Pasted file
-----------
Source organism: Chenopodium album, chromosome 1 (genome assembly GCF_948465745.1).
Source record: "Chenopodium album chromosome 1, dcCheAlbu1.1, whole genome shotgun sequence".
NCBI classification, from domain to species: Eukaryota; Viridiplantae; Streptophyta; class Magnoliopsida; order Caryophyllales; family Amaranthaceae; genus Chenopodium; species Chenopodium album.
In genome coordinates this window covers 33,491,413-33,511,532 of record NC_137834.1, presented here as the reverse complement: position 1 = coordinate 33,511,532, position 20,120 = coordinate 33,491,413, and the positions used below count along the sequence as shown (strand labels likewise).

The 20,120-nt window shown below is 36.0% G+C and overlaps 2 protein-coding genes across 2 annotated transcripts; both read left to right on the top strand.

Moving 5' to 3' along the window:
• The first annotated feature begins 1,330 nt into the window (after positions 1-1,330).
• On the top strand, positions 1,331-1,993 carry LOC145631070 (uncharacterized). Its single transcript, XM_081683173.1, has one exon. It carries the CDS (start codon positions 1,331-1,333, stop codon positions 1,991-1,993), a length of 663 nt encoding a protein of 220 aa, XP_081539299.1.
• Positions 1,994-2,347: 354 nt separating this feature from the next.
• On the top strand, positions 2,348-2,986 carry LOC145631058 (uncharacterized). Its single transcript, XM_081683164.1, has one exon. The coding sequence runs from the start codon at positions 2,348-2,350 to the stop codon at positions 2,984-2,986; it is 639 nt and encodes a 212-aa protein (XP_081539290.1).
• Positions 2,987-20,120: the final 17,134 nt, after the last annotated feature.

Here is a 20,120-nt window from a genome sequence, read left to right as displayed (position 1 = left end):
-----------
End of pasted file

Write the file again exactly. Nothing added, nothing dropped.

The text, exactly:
Source organism: Chenopodium album, chromosome 1 (genome assembly GCF_948465745.1).
Source record: "Chenopodium album chromosome 1, dcCheAlbu1.1, whole genome shotgun sequence".
NCBI classification, from domain to species: Eukaryota; Viridiplantae; Streptophyta; class Magnoliopsida; order Caryophyllales; family Amaranthaceae; genus Chenopodium; species Chenopodium album.
In genome coordinates this window covers 33,491,413-33,511,532 of record NC_137834.1, presented here as the reverse complement: position 1 = coordinate 33,511,532, position 20,120 = coordinate 33,491,413, and the positions used below count along the sequence as shown (strand labels likewise).

The 20,120-nt window shown below is 36.0% G+C and overlaps 2 protein-coding genes across 2 annotated transcripts; both read left to right on the top strand.

Moving 5' to 3' along the window:
• The first annotated feature begins 1,330 nt into the window (after positions 1-1,330).
• On the top strand, positions 1,331-1,993 carry LOC145631070 (uncharacterized). Its single transcript, XM_081683173.1, has one exon. It carries the CDS (start codon positions 1,331-1,333, stop codon positions 1,991-1,993), a length of 663 nt encoding a protein of 220 aa, XP_081539299.1.
• Positions 1,994-2,347: 354 nt separating this feature from the next.
• On the top strand, positions 2,348-2,986 carry LOC145631058 (uncharacterized). Its single transcript, XM_081683164.1, has one exon. The coding sequence runs from the start codon at positions 2,348-2,350 to the stop codon at positions 2,984-2,986; it is 639 nt and encodes a 212-aa protein (XP_081539290.1).
• Positions 2,987-20,120: the final 17,134 nt, after the last annotated feature.

Here is a 20,120-nt window from a genome sequence, read left to right as displayed (position 1 = left end):